FREE ASWB Clinical MCQ Question and Answers

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Natasha, a 15-year-old girl, comes out to her parents as a lesbian during a family therapy session with you. After that, her father adds, "Don't you know what this will do to your grandfather?" and her mother responds, "I simply, I can't believe it."

What should you start

Correct! Wrong!

It's crucial and occasionally challenging to keep in mind that opinions toward LGBTQ problems can differ greatly, from complete acceptance to complete denial and rejection. Though our sympathies may naturally gravitate toward those going through trying self-discovery journeys, it's important to keep in mind that the real clinical world is incredibly complex. We frequently work with family systems whose values conflict with our own, and it is our moral obligation to give those clients the same level of dedication we give to those whose interests we share. As a family session, the entire system needs to be involved.
Asking Natasha's parents why they feel the need to say particular things could put them on the defensive and jeopardize the therapeutic relationship. The issue will have moved from therapy to advocacy if you just jump to instant validation by urging her parents to feel a certain way. This deprives Natasha's parents of their essential role in the process and may also stop them from getting to their own conclusions. The most crucial thing is to enable everyone to communicate honestly in a safe and shared setting so that the therapy process can get started. You may offer to meet with Natasha's parents individually in the future.

Social connection lengthens lifelong selection processes, and conversing with family members as opposed to friends enhances the likelihood that elderly people's emotional stability will be maintained.

Correct! Wrong!

According to the socioemotional selectivity theory, as individuals age, their social goals and preferences shift due to the awareness of the limited time they have left in life. This theory suggests that older adults prioritize emotional satisfaction and seek to maximize positive emotional experiences.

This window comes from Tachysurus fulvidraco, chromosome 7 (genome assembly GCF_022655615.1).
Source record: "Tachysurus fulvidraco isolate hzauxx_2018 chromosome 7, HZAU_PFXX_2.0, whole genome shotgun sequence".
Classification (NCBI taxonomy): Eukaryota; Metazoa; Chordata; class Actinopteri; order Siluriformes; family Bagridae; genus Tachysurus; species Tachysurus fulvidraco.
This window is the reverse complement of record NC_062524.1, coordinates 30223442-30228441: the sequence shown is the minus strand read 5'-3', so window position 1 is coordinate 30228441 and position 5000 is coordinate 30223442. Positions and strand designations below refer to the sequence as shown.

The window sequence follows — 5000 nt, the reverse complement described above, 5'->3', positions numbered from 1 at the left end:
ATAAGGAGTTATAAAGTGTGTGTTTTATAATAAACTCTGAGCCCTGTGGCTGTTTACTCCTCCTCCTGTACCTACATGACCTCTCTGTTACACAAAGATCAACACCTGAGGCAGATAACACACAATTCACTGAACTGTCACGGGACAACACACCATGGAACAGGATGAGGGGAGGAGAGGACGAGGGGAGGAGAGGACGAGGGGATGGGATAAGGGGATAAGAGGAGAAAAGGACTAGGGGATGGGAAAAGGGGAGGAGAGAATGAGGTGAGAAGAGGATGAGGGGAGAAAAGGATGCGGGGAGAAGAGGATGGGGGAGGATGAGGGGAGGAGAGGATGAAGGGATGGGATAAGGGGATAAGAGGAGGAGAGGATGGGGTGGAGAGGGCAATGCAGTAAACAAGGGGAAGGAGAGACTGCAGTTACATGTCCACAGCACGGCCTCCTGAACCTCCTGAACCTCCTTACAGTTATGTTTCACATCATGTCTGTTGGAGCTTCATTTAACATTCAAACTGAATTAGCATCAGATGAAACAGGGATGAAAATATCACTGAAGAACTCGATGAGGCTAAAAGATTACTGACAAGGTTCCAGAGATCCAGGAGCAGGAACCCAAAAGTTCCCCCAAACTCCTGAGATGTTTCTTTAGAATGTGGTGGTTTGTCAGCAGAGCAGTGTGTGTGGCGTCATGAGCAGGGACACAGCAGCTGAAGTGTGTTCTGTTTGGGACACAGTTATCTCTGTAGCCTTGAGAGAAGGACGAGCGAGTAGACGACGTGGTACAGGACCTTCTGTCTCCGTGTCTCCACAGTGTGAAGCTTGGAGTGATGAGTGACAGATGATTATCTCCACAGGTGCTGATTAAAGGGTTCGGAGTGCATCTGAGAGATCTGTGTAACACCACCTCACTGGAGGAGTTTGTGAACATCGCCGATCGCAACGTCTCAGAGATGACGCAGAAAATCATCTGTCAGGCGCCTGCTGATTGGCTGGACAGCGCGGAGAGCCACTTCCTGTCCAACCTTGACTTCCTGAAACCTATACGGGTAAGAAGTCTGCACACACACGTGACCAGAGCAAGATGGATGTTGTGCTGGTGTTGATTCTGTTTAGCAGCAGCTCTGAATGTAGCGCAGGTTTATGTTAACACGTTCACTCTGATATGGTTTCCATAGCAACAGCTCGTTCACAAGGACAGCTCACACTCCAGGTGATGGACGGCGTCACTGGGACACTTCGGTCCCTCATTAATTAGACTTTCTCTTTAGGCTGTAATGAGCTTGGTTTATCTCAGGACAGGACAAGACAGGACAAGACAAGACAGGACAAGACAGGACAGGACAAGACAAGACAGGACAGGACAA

You query Alice, your client, "What do you think your coworkers would say if a future employer asked them what they think about you?" You are evaluating:

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How a person views oneself is their self-concept or self-image. You're asking Alice how she is perceived by others while, in reality, you're asking Jenny how she sees herself.
The other choices are inaccurate since they don't match the question's requirements the best. Dependency is when someone depends on other people or objects for their survival or support. A client's capacity to appraise the outside world objectively and tell the difference between it and what is in their own head is known as reality testing.

ACT stands for Assertive Community Treatment. Individuals with severe functional impairments, serious and chronic mental illnesses, or personality disorders, who have avoided or not adequately responded to conventional outpatient mental health care and psychiatric rehabilitation programs, are the clients serviced by ACT. People who get services from ACT may struggle with multiple issues at once, such as homelessness, substance addiction issues, or contact with the legal system.

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Assertive Community Treatment (ACT) is an evidence-based model of mental health care designed to support individuals with serious and persistent mental illness or personality disorders who have significant functional impairments. ACT teams provide comprehensive and intensive community-based services to individuals who have not responded well to traditional outpatient mental health care and psychiatric rehabilitation services.

The 21-question Bricklin Perceptual Scales (BPS) are used to assess depression in people aged 13 and older.

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The Beck Depression Inventory (BDI) is a widely used self-report inventory that measures the severity of depression symptoms in individuals aged 13 years and older. It consists of 21 multiple-choice questions that assess various aspects of depressive symptoms, such as mood, pessimism, guilt, and loss of interest.